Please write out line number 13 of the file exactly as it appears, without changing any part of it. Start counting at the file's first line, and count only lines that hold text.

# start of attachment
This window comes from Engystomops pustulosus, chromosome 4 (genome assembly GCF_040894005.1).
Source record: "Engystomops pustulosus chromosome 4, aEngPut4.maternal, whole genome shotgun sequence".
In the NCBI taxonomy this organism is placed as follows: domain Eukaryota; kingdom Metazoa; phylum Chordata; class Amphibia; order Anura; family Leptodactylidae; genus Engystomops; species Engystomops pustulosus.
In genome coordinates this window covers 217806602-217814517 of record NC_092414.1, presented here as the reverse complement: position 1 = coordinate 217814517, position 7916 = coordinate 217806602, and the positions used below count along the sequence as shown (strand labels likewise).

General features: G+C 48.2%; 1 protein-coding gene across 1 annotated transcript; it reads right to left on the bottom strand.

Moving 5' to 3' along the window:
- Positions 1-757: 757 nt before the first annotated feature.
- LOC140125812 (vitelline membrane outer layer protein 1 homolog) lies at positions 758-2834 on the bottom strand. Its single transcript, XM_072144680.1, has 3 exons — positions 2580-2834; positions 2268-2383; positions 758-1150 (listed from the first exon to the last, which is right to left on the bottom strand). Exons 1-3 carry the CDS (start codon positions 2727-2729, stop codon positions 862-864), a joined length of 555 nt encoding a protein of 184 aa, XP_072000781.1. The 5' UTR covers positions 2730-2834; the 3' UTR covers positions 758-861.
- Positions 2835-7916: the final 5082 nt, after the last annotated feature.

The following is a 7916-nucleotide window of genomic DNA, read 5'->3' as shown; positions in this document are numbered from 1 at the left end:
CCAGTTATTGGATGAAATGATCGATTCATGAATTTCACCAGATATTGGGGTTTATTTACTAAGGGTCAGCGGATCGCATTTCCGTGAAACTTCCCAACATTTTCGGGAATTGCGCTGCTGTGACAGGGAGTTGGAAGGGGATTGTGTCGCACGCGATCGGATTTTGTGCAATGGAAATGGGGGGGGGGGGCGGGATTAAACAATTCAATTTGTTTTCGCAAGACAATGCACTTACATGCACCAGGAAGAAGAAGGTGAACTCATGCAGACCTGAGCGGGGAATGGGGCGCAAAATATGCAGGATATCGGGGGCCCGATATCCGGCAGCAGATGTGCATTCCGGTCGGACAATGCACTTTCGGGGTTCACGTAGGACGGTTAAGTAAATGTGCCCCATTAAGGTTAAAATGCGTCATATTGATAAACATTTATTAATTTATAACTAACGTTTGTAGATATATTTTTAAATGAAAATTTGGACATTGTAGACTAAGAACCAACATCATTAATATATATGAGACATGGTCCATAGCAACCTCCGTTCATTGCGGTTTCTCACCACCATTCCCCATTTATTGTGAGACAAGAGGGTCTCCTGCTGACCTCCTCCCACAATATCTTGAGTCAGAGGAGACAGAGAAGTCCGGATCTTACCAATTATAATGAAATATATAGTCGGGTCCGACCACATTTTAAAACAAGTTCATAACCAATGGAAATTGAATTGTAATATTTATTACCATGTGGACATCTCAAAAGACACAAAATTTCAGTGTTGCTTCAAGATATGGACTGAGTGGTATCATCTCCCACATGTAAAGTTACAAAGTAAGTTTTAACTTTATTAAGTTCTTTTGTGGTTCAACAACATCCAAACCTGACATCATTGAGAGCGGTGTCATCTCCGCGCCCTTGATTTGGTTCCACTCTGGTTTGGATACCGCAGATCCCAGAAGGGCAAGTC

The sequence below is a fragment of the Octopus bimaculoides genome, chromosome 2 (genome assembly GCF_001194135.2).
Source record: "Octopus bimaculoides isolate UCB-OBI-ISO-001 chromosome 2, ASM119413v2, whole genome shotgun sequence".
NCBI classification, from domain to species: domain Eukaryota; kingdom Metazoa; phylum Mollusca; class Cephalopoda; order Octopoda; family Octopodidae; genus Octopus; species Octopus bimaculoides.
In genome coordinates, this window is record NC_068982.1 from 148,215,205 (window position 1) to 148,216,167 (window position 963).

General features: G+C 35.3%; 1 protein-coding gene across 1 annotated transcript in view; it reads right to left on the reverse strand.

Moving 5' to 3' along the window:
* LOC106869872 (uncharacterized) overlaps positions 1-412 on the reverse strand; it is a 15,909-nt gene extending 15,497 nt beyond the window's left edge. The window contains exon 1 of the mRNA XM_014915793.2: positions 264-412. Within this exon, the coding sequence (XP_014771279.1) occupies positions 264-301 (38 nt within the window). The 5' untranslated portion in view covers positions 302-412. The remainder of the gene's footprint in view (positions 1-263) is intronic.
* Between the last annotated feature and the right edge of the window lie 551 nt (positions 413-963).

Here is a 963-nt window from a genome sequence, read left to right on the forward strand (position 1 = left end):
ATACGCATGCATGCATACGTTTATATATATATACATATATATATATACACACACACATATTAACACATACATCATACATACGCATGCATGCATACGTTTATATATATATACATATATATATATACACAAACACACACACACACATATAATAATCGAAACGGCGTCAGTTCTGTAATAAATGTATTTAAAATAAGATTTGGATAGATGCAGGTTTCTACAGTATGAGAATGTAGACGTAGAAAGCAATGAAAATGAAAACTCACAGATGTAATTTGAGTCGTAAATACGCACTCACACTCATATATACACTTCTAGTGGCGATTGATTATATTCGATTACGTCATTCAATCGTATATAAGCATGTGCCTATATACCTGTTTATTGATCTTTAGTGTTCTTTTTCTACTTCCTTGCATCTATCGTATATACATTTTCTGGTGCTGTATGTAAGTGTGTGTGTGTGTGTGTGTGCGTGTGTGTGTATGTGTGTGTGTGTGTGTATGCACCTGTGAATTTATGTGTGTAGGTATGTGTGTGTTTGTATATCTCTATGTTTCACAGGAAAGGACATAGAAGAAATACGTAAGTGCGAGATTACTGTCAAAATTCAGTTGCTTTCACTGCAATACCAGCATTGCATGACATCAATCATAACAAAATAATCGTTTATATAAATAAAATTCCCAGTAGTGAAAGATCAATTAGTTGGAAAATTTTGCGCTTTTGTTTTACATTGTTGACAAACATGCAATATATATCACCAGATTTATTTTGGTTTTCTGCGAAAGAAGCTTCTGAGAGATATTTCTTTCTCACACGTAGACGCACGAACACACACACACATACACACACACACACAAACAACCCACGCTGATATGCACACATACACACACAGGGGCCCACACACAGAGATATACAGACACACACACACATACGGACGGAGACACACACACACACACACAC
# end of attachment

Source record: "Octopus bimaculoides isolate UCB-OBI-ISO-001 chromosome 2, ASM119413v2, whole genome shotgun sequence".